Browse Prior Art Database

Etch Rate Uniformity Enhancement for Plasma Drill Smear Removal

IP.com Disclosure Number: IPCOM000039528D
Original Publication Date: 1987-Jun-01
Included in the Prior Art Database: 2005-Feb-01
Document File: 2 page(s) / 59K

Publishing Venue

IBM

Related People

Egitto, FD: AUTHOR [+2]

Abstract

RF plasmas of oxygen and fluorine are commonly used to remove epoxy drill smear from through holes on printed circuit boards. Achieving uniform plasma etch rates, especially for large boards or multiple standard size panels in close proximity, can be difficult. A method for achieving uniform etch rates is described in the following. The primary etch species used are atomic oxygen and atomic fluorine. For a given amount of atomic oxygen in the plasma, there is an optimum amount of atomic fluorine required to achieve a maximum etch rate. Fluorine atoms in small concentrations enhance etch rates through reactions which generate radical surface sites. Fluorine present in excess, however, inhibits etching through competition with O atoms for sites leading to the formation of fluorocarbon compounds on the surface.

This text was extracted from a PDF file.
At least one non-text object (such as an image or picture) has been suppressed.
This is the abbreviated version, containing approximately 52% of the total text.

Page 1 of 2

Etch Rate Uniformity Enhancement for Plasma Drill Smear Removal

RF plasmas of oxygen and fluorine are commonly used to remove epoxy drill smear from through holes on printed circuit boards. Achieving uniform plasma etch rates, especially for large boards or multiple standard size panels in close proximity, can be difficult. A method for achieving uniform etch rates is described in the following. The primary etch species used are atomic oxygen and atomic fluorine. For a given amount of atomic oxygen in the plasma, there is an optimum amount of atomic fluorine required to achieve a maximum etch rate. Fluorine atoms in small concentrations enhance etch rates through reactions which generate radical surface sites. Fluorine present in excess, however, inhibits etching through competition with O atoms for sites leading to the formation of fluorocarbon compounds on the surface. Hence, the concept of optimum ratio of atomic concentrations of O and F ([O]/[F]) is fundamental to uniform etching. In addition, the etching process consumes relatively more fluorine than oxygen, resulting in an increase in O/F. Achieving uniform etch rates in the through holes across a panel is a major concern. Typically, nonuniform etching is characterized by positions near the perimeter of the board etching at higher rates than positions near the center of the board. This is due to consumption of etching species resulting in a concentration gradient across the board. One means of compensating for this depletion of species is to use a feed gas composition that is rich in fluorine. The excessive atomic fluorine concentration produces a fluorine rich mixture at the edge of the board (low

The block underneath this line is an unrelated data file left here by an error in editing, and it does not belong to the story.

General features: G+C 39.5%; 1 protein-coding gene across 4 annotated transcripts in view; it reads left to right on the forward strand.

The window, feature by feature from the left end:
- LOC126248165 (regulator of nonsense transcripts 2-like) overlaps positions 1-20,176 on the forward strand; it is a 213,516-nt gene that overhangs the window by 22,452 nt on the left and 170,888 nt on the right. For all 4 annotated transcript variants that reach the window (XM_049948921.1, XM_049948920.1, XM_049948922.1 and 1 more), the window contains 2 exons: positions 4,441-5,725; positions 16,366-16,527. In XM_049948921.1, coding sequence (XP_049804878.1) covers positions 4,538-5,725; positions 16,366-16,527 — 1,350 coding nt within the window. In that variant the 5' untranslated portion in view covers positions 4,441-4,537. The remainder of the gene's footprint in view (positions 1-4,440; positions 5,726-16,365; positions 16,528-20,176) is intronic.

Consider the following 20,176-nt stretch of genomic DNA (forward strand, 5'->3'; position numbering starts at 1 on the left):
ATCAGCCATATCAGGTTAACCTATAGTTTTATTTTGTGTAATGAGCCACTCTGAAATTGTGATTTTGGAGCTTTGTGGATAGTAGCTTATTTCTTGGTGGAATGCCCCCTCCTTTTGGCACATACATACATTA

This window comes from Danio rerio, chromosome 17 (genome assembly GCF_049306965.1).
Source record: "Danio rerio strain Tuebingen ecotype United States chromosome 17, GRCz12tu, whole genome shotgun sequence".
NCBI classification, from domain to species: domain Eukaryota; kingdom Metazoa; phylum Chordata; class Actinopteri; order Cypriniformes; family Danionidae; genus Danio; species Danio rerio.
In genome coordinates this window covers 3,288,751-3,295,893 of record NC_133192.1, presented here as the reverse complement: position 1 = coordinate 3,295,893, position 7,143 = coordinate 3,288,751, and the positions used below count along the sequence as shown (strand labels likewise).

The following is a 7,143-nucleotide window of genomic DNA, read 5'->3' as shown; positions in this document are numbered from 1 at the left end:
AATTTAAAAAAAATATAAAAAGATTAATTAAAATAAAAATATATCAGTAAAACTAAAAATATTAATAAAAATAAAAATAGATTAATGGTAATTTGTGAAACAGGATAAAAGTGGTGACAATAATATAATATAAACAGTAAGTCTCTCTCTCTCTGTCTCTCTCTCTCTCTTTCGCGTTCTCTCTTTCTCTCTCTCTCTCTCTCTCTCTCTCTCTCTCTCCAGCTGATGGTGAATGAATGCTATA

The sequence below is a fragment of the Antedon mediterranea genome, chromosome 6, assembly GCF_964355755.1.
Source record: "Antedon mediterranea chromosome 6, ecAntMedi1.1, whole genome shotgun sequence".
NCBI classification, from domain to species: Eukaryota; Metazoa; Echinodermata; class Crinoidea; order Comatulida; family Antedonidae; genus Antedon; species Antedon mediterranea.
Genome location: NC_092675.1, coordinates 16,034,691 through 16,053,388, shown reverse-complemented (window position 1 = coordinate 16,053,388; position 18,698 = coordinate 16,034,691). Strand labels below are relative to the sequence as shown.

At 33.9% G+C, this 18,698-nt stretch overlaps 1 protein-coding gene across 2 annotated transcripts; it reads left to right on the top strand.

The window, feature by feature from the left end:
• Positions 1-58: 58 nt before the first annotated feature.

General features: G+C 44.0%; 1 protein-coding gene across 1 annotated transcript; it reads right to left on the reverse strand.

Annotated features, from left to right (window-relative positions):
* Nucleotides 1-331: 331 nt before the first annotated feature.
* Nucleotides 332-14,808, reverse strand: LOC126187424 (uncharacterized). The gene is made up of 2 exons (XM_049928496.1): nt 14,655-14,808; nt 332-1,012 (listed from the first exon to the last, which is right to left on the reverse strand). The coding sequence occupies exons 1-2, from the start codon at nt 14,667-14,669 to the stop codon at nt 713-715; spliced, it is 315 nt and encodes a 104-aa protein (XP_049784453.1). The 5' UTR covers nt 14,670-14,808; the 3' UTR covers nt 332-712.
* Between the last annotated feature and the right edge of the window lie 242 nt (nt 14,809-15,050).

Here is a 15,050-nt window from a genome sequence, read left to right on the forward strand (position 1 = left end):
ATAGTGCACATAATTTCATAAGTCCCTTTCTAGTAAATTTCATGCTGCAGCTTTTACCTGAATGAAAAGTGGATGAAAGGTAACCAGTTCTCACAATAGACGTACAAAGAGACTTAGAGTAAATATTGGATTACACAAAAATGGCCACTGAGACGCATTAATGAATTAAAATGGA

[O]/[F]). As etchant is consumed toward the center of the board, O/F increases toward a more optimum value. Hence...